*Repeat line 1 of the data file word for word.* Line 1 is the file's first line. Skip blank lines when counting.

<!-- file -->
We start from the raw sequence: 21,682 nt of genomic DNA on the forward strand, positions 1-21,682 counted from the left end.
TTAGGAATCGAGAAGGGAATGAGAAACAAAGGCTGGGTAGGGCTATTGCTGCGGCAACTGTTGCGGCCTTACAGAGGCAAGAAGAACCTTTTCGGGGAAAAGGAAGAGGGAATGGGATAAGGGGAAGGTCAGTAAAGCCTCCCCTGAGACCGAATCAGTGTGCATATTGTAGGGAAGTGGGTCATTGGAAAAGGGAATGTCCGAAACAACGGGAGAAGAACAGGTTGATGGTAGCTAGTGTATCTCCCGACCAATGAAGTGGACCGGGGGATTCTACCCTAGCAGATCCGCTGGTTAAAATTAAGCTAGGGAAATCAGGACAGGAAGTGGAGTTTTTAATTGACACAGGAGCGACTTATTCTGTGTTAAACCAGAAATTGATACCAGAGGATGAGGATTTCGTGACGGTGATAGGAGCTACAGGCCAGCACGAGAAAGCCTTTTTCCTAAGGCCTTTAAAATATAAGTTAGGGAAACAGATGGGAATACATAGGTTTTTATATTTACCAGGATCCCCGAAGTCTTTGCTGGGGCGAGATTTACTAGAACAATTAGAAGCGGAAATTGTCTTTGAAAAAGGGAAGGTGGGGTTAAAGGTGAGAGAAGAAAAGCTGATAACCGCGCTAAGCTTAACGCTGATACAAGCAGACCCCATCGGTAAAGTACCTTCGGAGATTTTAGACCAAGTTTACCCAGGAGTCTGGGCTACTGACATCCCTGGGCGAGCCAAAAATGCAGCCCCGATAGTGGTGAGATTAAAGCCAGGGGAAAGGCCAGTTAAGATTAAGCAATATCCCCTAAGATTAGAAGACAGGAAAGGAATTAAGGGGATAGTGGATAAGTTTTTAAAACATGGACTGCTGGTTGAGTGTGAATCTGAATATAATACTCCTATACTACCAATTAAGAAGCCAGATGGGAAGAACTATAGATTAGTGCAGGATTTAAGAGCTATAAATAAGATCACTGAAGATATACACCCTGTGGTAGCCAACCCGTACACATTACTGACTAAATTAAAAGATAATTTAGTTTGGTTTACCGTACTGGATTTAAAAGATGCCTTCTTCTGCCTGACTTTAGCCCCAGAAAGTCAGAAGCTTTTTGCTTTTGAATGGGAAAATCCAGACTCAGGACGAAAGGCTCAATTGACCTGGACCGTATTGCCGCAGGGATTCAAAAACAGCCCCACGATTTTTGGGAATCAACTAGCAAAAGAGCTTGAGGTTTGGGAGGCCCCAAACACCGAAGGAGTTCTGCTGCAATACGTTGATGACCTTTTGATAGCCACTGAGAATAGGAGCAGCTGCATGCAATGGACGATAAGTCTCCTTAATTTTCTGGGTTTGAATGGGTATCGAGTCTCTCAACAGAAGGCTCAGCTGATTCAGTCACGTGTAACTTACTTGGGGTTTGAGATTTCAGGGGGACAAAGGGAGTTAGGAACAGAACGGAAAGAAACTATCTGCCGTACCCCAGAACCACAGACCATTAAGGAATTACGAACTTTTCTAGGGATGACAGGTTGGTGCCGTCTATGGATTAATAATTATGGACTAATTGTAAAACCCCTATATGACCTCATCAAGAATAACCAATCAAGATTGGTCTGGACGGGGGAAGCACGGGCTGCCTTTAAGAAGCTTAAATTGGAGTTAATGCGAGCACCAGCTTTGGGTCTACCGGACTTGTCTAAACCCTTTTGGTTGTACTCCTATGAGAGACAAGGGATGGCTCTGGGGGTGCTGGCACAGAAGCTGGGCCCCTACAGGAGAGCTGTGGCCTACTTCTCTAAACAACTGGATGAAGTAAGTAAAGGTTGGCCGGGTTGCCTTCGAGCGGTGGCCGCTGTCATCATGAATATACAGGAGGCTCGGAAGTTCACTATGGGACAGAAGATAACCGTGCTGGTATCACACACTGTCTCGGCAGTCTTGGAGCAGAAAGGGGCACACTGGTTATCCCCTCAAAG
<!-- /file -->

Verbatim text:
We start from the raw sequence: 21,682 nt of genomic DNA on the forward strand, positions 1-21,682 counted from the left end.